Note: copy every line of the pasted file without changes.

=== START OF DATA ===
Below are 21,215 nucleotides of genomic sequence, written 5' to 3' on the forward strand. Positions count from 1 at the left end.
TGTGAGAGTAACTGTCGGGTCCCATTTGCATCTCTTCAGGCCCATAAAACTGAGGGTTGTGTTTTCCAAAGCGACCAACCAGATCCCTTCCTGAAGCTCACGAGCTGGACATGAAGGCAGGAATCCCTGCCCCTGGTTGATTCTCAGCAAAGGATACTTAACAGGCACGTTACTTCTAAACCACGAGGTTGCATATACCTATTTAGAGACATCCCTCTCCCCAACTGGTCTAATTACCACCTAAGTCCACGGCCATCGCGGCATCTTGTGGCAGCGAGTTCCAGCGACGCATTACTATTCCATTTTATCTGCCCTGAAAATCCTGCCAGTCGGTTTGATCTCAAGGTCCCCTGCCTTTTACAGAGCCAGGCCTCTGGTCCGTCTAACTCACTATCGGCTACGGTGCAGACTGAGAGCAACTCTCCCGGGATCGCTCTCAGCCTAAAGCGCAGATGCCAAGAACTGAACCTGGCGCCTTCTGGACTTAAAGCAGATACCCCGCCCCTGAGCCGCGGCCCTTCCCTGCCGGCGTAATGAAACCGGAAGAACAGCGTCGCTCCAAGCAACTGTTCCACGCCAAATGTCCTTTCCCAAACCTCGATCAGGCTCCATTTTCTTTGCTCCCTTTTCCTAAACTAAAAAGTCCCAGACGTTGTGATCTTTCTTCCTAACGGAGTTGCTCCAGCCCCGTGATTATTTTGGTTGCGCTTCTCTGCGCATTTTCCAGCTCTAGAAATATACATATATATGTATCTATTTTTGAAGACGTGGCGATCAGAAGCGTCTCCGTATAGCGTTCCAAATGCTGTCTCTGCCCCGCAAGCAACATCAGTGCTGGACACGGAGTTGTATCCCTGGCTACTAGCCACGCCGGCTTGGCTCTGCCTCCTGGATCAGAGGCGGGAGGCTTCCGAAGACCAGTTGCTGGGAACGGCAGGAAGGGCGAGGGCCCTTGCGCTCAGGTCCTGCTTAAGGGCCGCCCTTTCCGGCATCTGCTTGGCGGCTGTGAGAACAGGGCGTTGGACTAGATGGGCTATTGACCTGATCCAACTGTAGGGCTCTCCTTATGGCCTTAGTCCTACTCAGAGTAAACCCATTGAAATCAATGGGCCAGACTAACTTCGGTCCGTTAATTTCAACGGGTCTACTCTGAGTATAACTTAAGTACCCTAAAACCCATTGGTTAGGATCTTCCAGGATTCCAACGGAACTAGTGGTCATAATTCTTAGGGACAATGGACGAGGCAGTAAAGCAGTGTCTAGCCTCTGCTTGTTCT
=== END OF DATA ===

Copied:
Below are 21,215 nucleotides of genomic sequence, written 5' to 3' on the forward strand. Positions count from 1 at the left end.
TGTGAGAGTAACTGTCGGGTCCCATTTGCATCTCTTCAGGCCCATAAAACTGAGGGTTGTGTTTTCCAAAGCGACCAACCAGATCCCTTCCTGAAGCTCACGAGCTGGACATGAAGGCAGGAATCCCTGCCCCTGGTTGATTCTCAGCAAAGGATACTTAACAGGCACGTTACTTCTAAACCACGAGGTTGCATATACCTATTTAGAGACATCCCTCTCCCCAACTGGTCTAATTACCACCTAAGTCCACGGCCATCGCGGCATCTTGTGGCAGCGAGTTCCAGCGACGCATTACTATTCCATTTTATCTGCCCTGAAAATCCTGCCAGTCGGTTTGATCTCAAGGTCCCCTGCCTTTTACAGAGCCAGGCCTCTGGTCCGTCTAACTCACTATCGGCTACGGTGCAGACTGAGAGCAACTCTCCCGGGATCGCTCTCAGCCTAAAGCGCAGATGCCAAGAACTGAACCTGGCGCCTTCTGGACTTAAAGCAGATACCCCGCCCCTGAGCCGCGGCCCTTCCCTGCCGGCGTAATGAAACCGGAAGAACAGCGTCGCTCCAAGCAACTGTTCCACGCCAAATGTCCTTTCCCAAACCTCGATCAGGCTCCATTTTCTTTGCTCCCTTTTCCTAAACTAAAAAGTCCCAGACGTTGTGATCTTTCTTCCTAACGGAGTTGCTCCAGCCCCGTGATTATTTTGGTTGCGCTTCTCTGCGCATTTTCCAGCTCTAGAAATATACATATATATGTATCTATTTTTGAAGACGTGGCGATCAGAAGCGTCTCCGTATAGCGTTCCAAATGCTGTCTCTGCCCCGCAAGCAACATCAGTGCTGGACACGGAGTTGTATCCCTGGCTACTAGCCACGCCGGCTTGGCTCTGCCTCCTGGATCAGAGGCGGGAGGCTTCCGAAGACCAGTTGCTGGGAACGGCAGGAAGGGCGAGGGCCCTTGCGCTCAGGTCCTGCTTAAGGGCCGCCCTTTCCGGCATCTGCTTGGCGGCTGTGAGAACAGGGCGTTGGACTAGATGGGCTATTGACCTGATCCAACTGTAGGGCTCTCCTTATGGCCTTAGTCCTACTCAGAGTAAACCCATTGAAATCAATGGGCCAGACTAACTTCGGTCCGTTAATTTCAACGGGTCTACTCTGAGTATAACTTAAGTACCCTAAAACCCATTGGTTAGGATCTTCCAGGATTCCAACGGAACTAGTGGTCATAATTCTTAGGGACAATGGACGAGGCAGTAAAGCAGTGTCTAGCCTCTGCTTGTTCT